- For protection, place a Fraud Alert or your credit reports. If you have experienced fraud, use a Security Freeze instead. Not sure? Browse the differences.
However, the hospital should have done more. First, the standard post-breach response is for an organization to its provide breach victims with free credit monitoring services. And that service should provide credit resolution services, since it will cost breach victims much time and money to repair their credit files. South Shore Hospital didn't offer this service in either its press release or Sample Individual Notification letter.
How long for complimentary credit monitoring? IBM provided its breach victims, including me, with one year, but other companies and hospitals have provided two years. The longer, the better.
Second, it is extremely difficult to correct medical files when another person has used your personal information to obtain health care fraudulently. Any identity monitoring and resolution service should also help breach victims with this. After its data breach of 1.5 million records, in 2009 Health Net selected Debix as the complimentary credit monitoring service for its breach victims. Earlier this year, AvMed offered its 1.2 million breach victims complimentary services with Debix. Debix provides services that cover both credit files and health records.
Third, the hospital should setup a website to answer common questions breach victims typically have, to share the results of the breach investigation, and to present actions the hospital is taking so this breach doesn't happen again. For many consumers this will be their first experience with a data breach and identity theft. A certain amount of guidance and assistance are appropriate.
Fourth, the hospital should have named the data management vendor in its initial press release. In later news reports we learned that the data management vendor, Archive Data Solutions, had subcontracted the work to another company. That's still no excuse. Consumers deserve timely breach notification, and the hospital's contract has to anticipate this.
Fifth, I was surprised that the hospital's Sample Individual Notification did not mention, for breach victims that are also Massachusetts residents, the Massachusetts Attorney General website which contains several identity theft resources, including this handy guide for fraud victims (PDF format, 113K bytes). This is appropriate content for a post-breach support website, too. WHDH reported several tips from the Attorney General's office for breach victims to protect their medical records.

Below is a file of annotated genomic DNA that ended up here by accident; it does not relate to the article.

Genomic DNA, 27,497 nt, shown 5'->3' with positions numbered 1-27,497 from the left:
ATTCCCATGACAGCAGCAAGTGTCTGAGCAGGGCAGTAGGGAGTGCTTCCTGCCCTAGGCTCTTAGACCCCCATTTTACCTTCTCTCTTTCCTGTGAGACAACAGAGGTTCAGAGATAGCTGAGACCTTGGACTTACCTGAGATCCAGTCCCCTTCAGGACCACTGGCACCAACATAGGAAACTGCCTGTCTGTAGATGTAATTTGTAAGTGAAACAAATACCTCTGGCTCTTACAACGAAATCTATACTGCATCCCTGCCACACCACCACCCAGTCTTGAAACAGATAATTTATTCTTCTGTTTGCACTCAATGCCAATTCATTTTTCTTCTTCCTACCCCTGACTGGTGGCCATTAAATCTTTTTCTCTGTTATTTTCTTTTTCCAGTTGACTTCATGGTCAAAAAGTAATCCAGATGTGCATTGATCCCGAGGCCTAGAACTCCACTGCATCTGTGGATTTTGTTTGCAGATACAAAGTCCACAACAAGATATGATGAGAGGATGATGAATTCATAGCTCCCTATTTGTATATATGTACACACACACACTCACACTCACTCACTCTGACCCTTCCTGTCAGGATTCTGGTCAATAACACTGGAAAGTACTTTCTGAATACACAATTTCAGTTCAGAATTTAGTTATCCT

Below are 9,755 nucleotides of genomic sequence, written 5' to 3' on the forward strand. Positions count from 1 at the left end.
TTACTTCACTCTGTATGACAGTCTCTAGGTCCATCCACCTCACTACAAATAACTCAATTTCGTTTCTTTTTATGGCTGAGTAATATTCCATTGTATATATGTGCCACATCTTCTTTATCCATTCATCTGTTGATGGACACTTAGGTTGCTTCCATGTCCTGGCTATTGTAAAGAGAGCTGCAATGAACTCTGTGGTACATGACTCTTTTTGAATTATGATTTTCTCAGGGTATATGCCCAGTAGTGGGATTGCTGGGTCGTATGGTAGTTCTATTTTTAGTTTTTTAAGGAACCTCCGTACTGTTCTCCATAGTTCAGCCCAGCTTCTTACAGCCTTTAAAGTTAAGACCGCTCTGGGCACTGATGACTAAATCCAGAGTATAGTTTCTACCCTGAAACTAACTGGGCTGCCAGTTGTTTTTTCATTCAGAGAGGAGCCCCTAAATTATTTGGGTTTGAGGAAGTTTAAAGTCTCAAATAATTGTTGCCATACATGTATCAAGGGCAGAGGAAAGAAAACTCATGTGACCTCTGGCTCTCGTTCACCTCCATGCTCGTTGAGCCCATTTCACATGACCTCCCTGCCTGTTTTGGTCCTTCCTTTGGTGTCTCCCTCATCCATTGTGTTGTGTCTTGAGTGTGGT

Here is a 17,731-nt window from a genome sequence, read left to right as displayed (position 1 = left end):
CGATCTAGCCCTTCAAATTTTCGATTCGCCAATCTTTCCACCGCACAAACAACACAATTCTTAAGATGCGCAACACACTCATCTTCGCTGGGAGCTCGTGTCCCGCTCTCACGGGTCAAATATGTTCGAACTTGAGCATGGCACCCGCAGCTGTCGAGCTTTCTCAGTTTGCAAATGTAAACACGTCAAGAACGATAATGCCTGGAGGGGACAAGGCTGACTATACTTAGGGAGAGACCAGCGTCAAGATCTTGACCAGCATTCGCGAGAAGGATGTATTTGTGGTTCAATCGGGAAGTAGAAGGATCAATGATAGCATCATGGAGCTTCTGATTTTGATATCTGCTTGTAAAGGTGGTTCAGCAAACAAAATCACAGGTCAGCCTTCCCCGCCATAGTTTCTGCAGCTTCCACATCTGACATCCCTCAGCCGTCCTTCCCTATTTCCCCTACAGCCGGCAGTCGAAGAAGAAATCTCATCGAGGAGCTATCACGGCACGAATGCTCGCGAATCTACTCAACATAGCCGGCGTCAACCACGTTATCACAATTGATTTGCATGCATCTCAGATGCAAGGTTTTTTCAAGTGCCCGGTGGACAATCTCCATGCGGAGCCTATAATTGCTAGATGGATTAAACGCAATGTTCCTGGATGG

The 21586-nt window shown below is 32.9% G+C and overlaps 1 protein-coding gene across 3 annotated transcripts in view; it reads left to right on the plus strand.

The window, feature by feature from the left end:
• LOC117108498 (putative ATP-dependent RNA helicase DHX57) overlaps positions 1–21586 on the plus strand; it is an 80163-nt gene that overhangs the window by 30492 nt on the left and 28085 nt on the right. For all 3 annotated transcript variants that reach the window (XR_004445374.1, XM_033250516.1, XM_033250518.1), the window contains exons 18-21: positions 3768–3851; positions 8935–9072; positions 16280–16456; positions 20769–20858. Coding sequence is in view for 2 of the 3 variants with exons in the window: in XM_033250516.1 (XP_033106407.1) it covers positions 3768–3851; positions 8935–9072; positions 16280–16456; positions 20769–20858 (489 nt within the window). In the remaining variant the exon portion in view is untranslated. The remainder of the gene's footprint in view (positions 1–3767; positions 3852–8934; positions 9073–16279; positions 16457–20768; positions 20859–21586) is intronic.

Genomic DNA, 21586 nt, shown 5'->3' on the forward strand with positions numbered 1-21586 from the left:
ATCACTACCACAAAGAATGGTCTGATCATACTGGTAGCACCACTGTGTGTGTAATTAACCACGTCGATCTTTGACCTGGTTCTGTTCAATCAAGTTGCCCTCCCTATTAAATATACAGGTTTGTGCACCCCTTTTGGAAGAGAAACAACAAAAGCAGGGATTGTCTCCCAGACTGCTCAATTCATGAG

What do you think? If you are a South Shore Hospital breach victim and received a breach notification letter, we would like to hear your experience.
Hospital should setup a website to answer common questions breach victims typically have, to share the results of the breach investigation, and to present actions the hospital is taking so this breach doesn't happen again. For many consumers this will be their first experience with a data breach and identity theft. . .its there responsibility to take good care of the information given to them...they shouldn't be careless.. .
Posted by: Credit Repair Services | Tuesday, August 24, 2010 at 08:56 AM
OMG ! It is sad to hear that hospital losses the 800,000 patients' records. Hospital must keep the backup of all these records at least one 2-3 servers. In the case, one server is failed , we can find the details on another one. No doubt, computer files contained sensitive personal and medical information about hospital employees, doctors, volunteers, donors, vendors and business partners. And it would be great loss for hospital. Keeping the records is not the work of one day only..it takes several years.
Posted by: records management | Friday, January 28, 2011 at 11:37 PM